Norbert Mao, the President General of the Democratic Party (DP) has called for reforms within the criminal justice system in Uganda aimed at addressing gun related violence in the country.
He made the call on Saturday while speaking at the inaugural memorial public lecture in honor of the late Akena Kenneth Watmon, under the theme ‘Gun violence and Criminal Justice in Uganda’ which was held at Gulu district council hall.
Mao applauded the members of Akena Foundation for the initiative which he said is a firm stand in trying to resolve the issues of gun violence that has left many families in pain.
“We have to stand up and break silence on violence that is eating up our country and ensure that we clean up the criminal justice system. The mantra of endless death around the use of guns need to be given a stop” Mao said in his remarks.
The DP President noted that some criminal cases involving guns have failed to be concluded due to the lack of trust in the justice system in the country. This trend, he said, has given a green light to perpetrators of violence to continue killing ordinary citizens whom according to Mao are seen as mere servants under the control of a master.
He cited the killing of a one Peter Oloya populary known as Yumbe on September 16, 2002 after military men under the command of Otema Awany raided Gulu prisons and hijacked six prisoners among them Oceng David Penytoo, Otime Alex and Tonny Kitara.
Nobert Mao also pointed out the case of David Richard Oxen who on August 4 2018 was shot by a Corporal named Odaga, in addition to the murders of high profile individuals which have been perpetrated using guns.
“Akena is a symbol of victims of all gun violence in Uganda. I call on all Ugandans not to just be concerned but get involved by taking a stand to fight for sanity in the country,” Mao remarked.
Mao recommended that the relevant authorities, especially those that make up the criminal justice system, adopt a rapid response plan to address gun related crime as well as deal with issues of case backlog by fast tracking investigations. He also called for a solution to the question of the declining ethics among state and defense lawyers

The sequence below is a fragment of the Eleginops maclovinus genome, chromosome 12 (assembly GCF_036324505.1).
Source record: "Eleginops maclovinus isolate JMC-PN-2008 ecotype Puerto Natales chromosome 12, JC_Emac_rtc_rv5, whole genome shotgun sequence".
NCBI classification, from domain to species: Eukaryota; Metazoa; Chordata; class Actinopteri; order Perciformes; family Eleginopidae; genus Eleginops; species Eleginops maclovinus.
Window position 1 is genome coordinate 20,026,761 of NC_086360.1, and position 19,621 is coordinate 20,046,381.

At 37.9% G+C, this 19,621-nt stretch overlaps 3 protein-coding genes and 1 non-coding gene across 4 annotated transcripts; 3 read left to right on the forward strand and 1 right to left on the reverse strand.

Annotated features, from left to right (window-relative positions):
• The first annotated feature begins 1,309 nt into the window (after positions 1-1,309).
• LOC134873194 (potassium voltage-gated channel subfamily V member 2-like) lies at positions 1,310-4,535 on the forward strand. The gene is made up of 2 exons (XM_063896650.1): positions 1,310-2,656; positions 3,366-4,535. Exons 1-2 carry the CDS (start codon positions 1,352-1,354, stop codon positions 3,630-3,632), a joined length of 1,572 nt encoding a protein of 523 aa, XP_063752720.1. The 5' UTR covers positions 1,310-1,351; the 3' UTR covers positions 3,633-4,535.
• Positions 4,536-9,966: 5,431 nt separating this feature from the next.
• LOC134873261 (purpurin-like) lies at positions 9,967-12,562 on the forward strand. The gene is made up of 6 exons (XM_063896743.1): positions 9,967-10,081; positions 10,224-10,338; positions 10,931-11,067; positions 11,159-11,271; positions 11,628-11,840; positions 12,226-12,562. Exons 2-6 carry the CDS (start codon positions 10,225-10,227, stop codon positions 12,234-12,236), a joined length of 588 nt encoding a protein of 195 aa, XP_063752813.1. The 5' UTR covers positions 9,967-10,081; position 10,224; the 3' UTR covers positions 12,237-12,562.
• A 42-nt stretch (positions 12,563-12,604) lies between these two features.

Okin P.P Ojara who represents Chua West county, Kitgum district in Parliament wondered why civilians should be allowed to own guns yet most of them seem not to have genuine reasons to possess these arms.
Alluding to America where 48% of the population is said to possess guns for protection, Ojara said that in Uganda’s case, majority of the private citizens who have guns own them as a mere lifestyle item.
This, trend undermines the risks associated with possession of arms, he said. MP Ojara appealed to authorities, especially the issuing officer (whose mandate is to issue arms licenses) to enforce strict rules and regulations.
On his part, Ojara Martin Mapenduzi, the Gulu district chairman said that the State needs to become committed to deliver timely justice, short of which the public confidence in the judicial system will continue to erode.
Jordan Ochakachon, a brother to the late Akena noted that there is a significant number of people who continue to nurse pain afflicted to them by gun violence. He said that the Akena Foundation seeks to create awareness and promote the rights and well being of children who are victims of gun violence.
The issue of the proliferation of guns and gun trade through porous borders of South Sudan and DRC Congo also came up in the discussion.
A report by Ministry of Internal Affairs that governs the licensing and proper use of firearms in Uganda indicates that there are over 19,000 legal guns in the hands of Ugandan civilians or private security firms.
Between 2,400 and 3,000 guns are in the hands of civilians including politicians and businessmen. Private security firms hold 16,000 guns.